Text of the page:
Many people have written to me, or commented on the posting, that they don't understand why contingency payment is bad, and I've tried to explain and re-explain the AFP position (see the links for details). It's not that contingency payment is illegal, it's just against the industry standard, considered an ethical violation by many, and (perhaps most important) frowned upon by the very funders that we're applying to.
But, so far, nobody has given me a compelling reason to question that position. Until last week...
Here's an excerpt from an email conversation I've been having (since it involves a potential ethics violation, I'm keeping the author anonymous - if the author wants to take credit in the comments, that's up to them):
I'll add some comments on the "ethics" of contingencies. Standards set up by grantwriting boards and societies are generally self-serving. Many of the ministries that I support cannot afford Ph.D level research and writing but their causes do merit funding. For example, I am working with a group building a rap studio for positive, drug-free support in one of the most crime ridden neighborhoods in Minneapolis. They don't have the money to risk $50-75 per hour on grants that may not get funded.I certainly cannot dispute the self-serving aspect of the AFP code; after-all, I need to pay my mortgage and bills and can ill afford to wait months on payment for my work - a payment that may or may not ever materialize.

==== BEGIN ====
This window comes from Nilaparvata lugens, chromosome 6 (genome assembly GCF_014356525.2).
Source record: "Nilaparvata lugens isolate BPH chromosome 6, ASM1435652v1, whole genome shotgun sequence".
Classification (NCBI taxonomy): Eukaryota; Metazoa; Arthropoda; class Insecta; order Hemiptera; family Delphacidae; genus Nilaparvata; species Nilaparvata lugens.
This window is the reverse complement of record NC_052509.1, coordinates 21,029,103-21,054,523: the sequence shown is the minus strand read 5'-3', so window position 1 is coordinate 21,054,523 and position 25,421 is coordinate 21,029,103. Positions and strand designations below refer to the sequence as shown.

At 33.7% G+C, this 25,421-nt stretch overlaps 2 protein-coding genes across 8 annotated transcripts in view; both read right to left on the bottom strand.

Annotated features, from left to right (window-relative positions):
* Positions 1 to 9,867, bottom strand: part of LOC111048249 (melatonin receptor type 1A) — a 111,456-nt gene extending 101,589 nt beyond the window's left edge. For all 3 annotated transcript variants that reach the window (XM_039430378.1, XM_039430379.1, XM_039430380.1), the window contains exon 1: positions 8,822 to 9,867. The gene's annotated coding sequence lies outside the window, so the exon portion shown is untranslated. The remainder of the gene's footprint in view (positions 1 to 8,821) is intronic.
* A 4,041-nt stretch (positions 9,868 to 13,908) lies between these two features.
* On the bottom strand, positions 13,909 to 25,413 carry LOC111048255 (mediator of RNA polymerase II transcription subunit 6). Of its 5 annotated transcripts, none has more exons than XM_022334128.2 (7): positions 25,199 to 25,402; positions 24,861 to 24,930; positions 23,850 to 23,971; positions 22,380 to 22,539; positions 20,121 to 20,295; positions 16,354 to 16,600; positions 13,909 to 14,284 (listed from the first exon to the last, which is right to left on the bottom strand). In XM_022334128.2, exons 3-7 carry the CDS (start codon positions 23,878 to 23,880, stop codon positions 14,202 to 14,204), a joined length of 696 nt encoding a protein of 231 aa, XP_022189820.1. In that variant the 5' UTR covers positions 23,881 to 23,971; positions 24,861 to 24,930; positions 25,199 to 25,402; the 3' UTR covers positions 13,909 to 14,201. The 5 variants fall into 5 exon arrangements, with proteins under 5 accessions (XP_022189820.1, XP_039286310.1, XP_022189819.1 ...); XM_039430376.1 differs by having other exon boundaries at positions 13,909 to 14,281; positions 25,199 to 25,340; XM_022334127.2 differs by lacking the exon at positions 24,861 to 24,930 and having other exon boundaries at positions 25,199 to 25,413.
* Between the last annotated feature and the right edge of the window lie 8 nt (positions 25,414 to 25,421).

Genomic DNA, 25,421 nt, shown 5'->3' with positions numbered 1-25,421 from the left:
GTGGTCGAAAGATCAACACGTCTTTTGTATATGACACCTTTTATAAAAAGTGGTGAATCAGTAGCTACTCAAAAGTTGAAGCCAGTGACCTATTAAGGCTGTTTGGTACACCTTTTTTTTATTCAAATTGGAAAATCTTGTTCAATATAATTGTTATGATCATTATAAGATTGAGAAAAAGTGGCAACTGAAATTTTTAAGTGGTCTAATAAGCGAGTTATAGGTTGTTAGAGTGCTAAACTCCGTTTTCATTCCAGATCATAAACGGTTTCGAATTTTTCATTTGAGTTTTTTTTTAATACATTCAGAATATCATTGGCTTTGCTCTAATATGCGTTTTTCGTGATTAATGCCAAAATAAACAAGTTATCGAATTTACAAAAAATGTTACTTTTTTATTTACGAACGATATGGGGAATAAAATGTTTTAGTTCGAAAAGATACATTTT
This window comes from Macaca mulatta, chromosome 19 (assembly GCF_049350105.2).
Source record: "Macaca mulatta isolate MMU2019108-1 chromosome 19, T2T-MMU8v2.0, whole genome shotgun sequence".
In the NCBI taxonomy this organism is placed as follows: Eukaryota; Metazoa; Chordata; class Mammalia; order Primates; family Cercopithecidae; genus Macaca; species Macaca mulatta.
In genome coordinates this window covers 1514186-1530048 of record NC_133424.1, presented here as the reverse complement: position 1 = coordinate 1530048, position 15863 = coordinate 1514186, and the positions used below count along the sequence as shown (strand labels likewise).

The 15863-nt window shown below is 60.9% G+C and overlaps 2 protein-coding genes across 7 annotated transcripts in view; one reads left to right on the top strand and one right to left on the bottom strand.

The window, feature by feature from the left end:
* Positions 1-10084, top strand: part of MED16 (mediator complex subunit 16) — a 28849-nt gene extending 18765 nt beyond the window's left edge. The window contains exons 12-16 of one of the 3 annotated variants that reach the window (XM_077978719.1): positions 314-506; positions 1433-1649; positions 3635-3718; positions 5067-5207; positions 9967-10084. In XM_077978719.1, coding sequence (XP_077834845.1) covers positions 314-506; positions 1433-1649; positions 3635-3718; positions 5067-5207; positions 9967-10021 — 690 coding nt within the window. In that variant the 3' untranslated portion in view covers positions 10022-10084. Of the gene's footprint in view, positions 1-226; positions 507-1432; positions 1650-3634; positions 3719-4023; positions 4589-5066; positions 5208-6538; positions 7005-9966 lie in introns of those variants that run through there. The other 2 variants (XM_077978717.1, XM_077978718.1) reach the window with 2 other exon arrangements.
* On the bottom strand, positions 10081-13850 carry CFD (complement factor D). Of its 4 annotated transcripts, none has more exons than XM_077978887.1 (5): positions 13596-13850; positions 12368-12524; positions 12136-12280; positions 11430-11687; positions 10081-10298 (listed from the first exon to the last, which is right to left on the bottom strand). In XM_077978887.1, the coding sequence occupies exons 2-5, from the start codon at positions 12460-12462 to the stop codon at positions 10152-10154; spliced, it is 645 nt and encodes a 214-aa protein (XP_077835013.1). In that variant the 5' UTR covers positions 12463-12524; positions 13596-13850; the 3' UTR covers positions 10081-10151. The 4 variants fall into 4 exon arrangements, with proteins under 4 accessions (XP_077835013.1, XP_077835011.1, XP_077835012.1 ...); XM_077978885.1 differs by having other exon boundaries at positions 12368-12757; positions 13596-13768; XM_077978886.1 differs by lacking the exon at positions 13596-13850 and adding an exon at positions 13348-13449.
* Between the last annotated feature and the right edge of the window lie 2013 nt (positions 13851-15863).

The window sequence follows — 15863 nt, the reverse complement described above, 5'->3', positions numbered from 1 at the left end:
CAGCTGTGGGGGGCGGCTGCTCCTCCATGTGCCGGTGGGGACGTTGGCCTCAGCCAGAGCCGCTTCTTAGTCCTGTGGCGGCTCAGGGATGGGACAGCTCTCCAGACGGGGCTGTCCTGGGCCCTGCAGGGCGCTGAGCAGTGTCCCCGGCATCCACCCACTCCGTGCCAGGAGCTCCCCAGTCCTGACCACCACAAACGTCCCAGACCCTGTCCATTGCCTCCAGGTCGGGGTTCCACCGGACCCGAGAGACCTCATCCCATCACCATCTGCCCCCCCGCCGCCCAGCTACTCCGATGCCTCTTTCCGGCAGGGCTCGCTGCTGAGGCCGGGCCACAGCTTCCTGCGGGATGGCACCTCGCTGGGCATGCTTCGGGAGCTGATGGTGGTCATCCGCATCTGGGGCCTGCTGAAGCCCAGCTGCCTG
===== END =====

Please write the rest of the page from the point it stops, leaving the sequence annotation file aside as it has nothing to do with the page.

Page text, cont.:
Our resolution is to bill at $20 per hour which they can afford, and then bill at $75 for time after the award, if and when it comes. Quite frankly, the discussion of ethics that I have researched regarding these issues have all centered around putative issues of the appearance of integrity on behalf of the grantwriter (is it or is it not a kickback) and no dialogue has been forthcoming about the IMPACT our services have on the organizations we help support and the clients they serve.
Clients that can afford to pay full scale on the front end are billed in this manner, but those that cannot should not be ignored in the funding process because of self-serving billing practices developed by "grant writing professionals." If that is the standards developed by these societies then I will take the position of Groucho Marx, "I wouldn't join any club that would have me as a member."
But I certainly hear the point about the impact on our clients loud and clear. This is not something I've been blind to, and have felt guilty and shamed in times when my work for a client has not immediately resulted in grants that far exceeded my fees. This frustration is part of why I've lately been trying to minimize the amount of grant writing I do as opposed to other services.
I still feel there are valid points to the AFP prohibition against contingency fees, and until the funder community comes to a consensus to the contrary, the grant writers are not likely to change their practices.
But what about those smaller nonprofits that can ill afford to pay for fundraising upfront? How does a startup start up if they cannot raise those first dollars on a contingency? In a very real way, our insistence on the purity of our image is yet another roadblock that grassroots organizations face in their struggle to serve our communities.